What if Sir Ken Robinson was to give the same talk today, would he still mention Finland as a country on the top of the education system, would he still mention “No Child Left Behind” act as a topic for irony? Two and half years have passed since sir Ken gave his talk and the world did not stand still in these years. With the complete assent to sir Ken’s talk, I want to highlight some changes that have occurred with the focus on some related points.
In the past few years, Samsung has outperformed Nokia especially after adopting Google’s Android operating system. Nokia was famous by its slogan “connecting people” however, Samsung came out by a more rigid slogan “Inspire the world”. Looking at the fact that Nokia is Finnish and Samsung is South Korean, did South Korea outperformed Nokia in any other field than cell phones ? The answer is yes. According to http://www.mbctimes.com/, the Finland’s education system was on the top rank until 2012. However, today we can see that South Korea has snatched the lead from Finland and became on the top of the rank. With many similarities between the two systems especially in the aspects related to respecting teachers and providing exceptional environment to them, and the most important no school’s dropout.
In South Korea about 93% of all students graduate from high school on time compared to 75% in the united states according to abc news. The country is now 100 percent literate, and at the forefront of international comparative tests of achievement, including tests of critical thinking and analysis. However, having a system without school dropout and that’s ranked on the top of world’s education systems does not mean that the system is perfect. On the contrary to the Finnish system, I can feel that the South Korean system is not applicable every where. The system is mainly successful because of the nation’s culture which traditionally values conformity, order and hard work.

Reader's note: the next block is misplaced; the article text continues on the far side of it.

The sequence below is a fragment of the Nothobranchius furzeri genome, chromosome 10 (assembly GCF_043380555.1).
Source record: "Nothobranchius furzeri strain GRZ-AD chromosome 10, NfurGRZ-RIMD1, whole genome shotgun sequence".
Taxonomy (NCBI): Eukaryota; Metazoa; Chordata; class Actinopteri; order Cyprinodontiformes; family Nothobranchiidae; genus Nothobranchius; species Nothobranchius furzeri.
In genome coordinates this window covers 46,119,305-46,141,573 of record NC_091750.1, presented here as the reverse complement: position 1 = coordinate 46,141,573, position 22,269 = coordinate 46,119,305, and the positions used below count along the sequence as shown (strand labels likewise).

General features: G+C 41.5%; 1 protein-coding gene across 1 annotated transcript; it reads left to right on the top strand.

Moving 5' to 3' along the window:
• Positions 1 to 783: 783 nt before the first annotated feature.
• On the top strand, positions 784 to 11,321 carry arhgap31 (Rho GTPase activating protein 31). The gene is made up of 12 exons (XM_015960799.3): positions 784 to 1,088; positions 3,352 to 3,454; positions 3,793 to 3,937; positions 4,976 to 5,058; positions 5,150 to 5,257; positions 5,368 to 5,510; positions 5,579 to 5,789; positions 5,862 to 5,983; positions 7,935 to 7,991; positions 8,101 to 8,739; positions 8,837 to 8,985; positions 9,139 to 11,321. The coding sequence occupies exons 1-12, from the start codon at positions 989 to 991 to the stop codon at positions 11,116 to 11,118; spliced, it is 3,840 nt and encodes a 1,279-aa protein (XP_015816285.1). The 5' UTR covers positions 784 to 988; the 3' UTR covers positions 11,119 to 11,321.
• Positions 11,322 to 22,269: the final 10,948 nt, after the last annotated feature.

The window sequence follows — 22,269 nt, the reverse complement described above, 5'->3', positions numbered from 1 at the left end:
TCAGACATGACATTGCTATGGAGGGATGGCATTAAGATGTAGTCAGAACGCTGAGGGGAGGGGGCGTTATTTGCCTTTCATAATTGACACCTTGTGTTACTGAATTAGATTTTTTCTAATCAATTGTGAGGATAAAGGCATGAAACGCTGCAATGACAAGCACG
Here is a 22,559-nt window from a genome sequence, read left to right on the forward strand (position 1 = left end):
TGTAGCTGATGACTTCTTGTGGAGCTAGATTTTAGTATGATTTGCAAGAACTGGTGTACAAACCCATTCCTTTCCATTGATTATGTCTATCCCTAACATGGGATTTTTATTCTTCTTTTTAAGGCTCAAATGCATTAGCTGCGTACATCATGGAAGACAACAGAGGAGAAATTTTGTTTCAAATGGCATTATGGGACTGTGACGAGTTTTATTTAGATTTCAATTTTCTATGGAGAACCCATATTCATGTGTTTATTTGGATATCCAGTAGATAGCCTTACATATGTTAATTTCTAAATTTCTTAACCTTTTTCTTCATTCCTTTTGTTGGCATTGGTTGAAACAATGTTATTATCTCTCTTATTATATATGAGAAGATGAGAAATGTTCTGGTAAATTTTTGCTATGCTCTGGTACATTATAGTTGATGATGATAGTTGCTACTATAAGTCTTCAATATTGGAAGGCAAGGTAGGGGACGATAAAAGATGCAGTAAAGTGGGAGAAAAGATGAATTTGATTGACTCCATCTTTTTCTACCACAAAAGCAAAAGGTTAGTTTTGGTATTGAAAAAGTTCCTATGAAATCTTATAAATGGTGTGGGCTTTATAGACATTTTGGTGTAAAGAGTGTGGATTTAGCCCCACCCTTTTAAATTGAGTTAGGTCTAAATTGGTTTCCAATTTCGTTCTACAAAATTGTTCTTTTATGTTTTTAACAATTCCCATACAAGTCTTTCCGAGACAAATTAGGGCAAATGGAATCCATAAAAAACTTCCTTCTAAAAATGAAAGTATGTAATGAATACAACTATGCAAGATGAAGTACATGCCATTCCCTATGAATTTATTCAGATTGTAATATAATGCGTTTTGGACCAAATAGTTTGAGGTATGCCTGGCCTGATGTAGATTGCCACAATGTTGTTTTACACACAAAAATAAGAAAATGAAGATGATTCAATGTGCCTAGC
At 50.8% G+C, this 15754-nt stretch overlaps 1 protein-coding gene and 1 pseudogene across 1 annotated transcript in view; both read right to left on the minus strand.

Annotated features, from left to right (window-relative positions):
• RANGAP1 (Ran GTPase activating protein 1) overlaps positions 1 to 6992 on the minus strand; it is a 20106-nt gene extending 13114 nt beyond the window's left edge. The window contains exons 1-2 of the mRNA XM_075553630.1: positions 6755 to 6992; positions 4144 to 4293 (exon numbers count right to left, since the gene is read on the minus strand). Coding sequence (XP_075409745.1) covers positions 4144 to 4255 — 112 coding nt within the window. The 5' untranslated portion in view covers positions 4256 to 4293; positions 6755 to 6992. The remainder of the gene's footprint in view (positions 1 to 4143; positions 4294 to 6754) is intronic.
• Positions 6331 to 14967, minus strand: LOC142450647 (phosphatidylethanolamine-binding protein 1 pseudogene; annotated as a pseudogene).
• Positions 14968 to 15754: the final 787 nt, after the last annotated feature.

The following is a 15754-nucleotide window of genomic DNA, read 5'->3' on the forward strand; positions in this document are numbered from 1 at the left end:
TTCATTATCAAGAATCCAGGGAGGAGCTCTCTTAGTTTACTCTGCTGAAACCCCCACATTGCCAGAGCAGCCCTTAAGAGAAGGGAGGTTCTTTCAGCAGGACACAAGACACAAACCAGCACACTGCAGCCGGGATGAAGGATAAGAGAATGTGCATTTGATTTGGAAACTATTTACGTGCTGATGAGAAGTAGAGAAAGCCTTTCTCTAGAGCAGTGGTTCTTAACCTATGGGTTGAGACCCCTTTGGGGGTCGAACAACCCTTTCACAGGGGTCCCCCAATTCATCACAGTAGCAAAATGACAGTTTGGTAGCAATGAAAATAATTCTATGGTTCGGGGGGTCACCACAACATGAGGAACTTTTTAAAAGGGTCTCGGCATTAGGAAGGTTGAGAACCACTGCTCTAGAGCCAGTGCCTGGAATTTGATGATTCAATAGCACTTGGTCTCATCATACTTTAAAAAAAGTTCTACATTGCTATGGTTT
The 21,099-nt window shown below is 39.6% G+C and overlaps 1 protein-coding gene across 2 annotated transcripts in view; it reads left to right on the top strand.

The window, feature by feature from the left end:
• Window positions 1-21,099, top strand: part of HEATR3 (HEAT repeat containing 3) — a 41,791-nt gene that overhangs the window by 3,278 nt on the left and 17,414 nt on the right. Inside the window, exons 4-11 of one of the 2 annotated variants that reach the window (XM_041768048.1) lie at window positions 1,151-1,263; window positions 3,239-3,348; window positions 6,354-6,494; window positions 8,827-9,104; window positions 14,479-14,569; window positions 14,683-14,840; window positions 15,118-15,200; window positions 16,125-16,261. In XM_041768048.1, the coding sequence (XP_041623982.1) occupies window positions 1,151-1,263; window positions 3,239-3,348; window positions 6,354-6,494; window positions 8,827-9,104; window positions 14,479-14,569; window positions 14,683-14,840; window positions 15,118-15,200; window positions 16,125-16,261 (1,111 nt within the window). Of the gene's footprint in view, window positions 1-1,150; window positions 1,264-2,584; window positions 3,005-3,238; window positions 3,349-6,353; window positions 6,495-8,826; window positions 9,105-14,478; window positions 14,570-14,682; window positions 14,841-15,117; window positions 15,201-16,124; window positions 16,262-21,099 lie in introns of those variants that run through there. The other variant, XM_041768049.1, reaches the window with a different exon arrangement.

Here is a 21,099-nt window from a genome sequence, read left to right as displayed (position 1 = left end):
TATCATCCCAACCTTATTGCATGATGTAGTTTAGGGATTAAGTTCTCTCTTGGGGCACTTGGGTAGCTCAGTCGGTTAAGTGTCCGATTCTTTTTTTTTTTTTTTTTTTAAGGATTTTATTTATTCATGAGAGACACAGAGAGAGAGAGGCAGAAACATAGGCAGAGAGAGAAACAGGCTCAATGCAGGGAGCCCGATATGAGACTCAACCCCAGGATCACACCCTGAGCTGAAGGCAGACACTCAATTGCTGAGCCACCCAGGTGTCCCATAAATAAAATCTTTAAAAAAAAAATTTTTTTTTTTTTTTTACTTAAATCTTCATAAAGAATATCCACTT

This success comes at a price according to a TED talk. Students are under enormous pressure to perform. Talent is not a consideration because the culture believes in hard work and diligence above all. Andreas Schleicher said that Koreans believe that they have to get through the really tough school period to have a great future. Classes also are larger with about forty students per class with the teacher’s goal is to lead the class as a community and help develop peer relationships.
So, having two successful but different education systems, the Finnish and the South Korean, which one is better to adopt? Actually, it depends. Some other countries with similar cultures to South Korea have already applied similar techniques and were able to achieve great success in their education systems, speaking about Japan, Singapore and Hong Kong. These countries also has outperformed Finland in the rank. However, we can see that this type of education, under pressure, is not suitable to other countries like the United States.
The united states education system has gone up in the rank in the past few years but still not in the lead. It was ranked 17th in 2012 and moved to the 14th in 2015. With many criticism to the No Child Left Behind act, in December 2015 President Barack Obama signed a legislation replacing it, named Every Student Succeeds Act (EESA). The new law modified parts of the previous law but did not eliminate provisions relating to the periodic standardized tests given to students. However, the law makes significant changes to the role of tests in state education systems. For example, it requires states to include a broader set of factors in school accountability systems rather than just test scores. It is aimed that this new law overcomes the drawbacks of the previous one.